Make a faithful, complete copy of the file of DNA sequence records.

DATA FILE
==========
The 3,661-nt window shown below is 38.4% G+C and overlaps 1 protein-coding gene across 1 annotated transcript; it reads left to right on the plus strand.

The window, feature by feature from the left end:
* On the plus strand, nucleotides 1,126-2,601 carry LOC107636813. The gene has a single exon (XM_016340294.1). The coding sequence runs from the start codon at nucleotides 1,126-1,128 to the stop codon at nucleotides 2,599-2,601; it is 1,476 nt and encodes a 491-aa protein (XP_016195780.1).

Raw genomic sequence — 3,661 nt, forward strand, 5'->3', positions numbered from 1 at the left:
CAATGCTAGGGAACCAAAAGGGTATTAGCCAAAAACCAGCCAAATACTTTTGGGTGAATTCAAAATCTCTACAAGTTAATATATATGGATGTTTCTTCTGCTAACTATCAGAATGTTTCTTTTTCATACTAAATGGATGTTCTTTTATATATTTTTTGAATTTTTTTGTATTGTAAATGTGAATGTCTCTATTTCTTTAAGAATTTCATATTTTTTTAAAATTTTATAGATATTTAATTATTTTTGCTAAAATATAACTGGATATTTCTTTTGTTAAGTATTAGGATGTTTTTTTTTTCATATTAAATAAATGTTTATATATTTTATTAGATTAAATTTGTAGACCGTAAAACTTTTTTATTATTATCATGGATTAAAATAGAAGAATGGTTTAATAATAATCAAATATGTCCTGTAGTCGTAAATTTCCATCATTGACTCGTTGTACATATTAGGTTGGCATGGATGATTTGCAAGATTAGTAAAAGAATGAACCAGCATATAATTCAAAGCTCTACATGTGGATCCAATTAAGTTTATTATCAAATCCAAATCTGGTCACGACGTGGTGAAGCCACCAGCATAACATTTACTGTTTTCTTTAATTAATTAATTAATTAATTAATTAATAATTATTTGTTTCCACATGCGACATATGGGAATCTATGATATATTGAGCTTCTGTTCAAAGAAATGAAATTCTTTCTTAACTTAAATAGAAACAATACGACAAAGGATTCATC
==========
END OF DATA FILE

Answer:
The 3,661-nt window shown below is 38.4% G+C and overlaps 1 protein-coding gene across 1 annotated transcript; it reads left to right on the plus strand.

The window, feature by feature from the left end:
* On the plus strand, nucleotides 1,126-2,601 carry LOC107636813. The gene has a single exon (XM_016340294.1). The coding sequence runs from the start codon at nucleotides 1,126-1,128 to the stop codon at nucleotides 2,599-2,601; it is 1,476 nt and encodes a 491-aa protein (XP_016195780.1).

Raw genomic sequence — 3,661 nt, forward strand, 5'->3', positions numbered from 1 at the left:
CAATGCTAGGGAACCAAAAGGGTATTAGCCAAAAACCAGCCAAATACTTTTGGGTGAATTCAAAATCTCTACAAGTTAATATATATGGATGTTTCTTCTGCTAACTATCAGAATGTTTCTTTTTCATACTAAATGGATGTTCTTTTATATATTTTTTGAATTTTTTTGTATTGTAAATGTGAATGTCTCTATTTCTTTAAGAATTTCATATTTTTTTAAAATTTTATAGATATTTAATTATTTTTGCTAAAATATAACTGGATATTTCTTTTGTTAAGTATTAGGATGTTTTTTTTTTCATATTAAATAAATGTTTATATATTTTATTAGATTAAATTTGTAGACCGTAAAACTTTTTTATTATTATCATGGATTAAAATAGAAGAATGGTTTAATAATAATCAAATATGTCCTGTAGTCGTAAATTTCCATCATTGACTCGTTGTACATATTAGGTTGGCATGGATGATTTGCAAGATTAGTAAAAGAATGAACCAGCATATAATTCAAAGCTCTACATGTGGATCCAATTAAGTTTATTATCAAATCCAAATCTGGTCACGACGTGGTGAAGCCACCAGCATAACATTTACTGTTTTCTTTAATTAATTAATTAATTAATTAATTAATAATTATTTGTTTCCACATGCGACATATGGGAATCTATGATATATTGAGCTTCTGTTCAAAGAAATGAAATTCTTTCTTAACTTAAATAGAAACAATACGACAAAGGATTCATC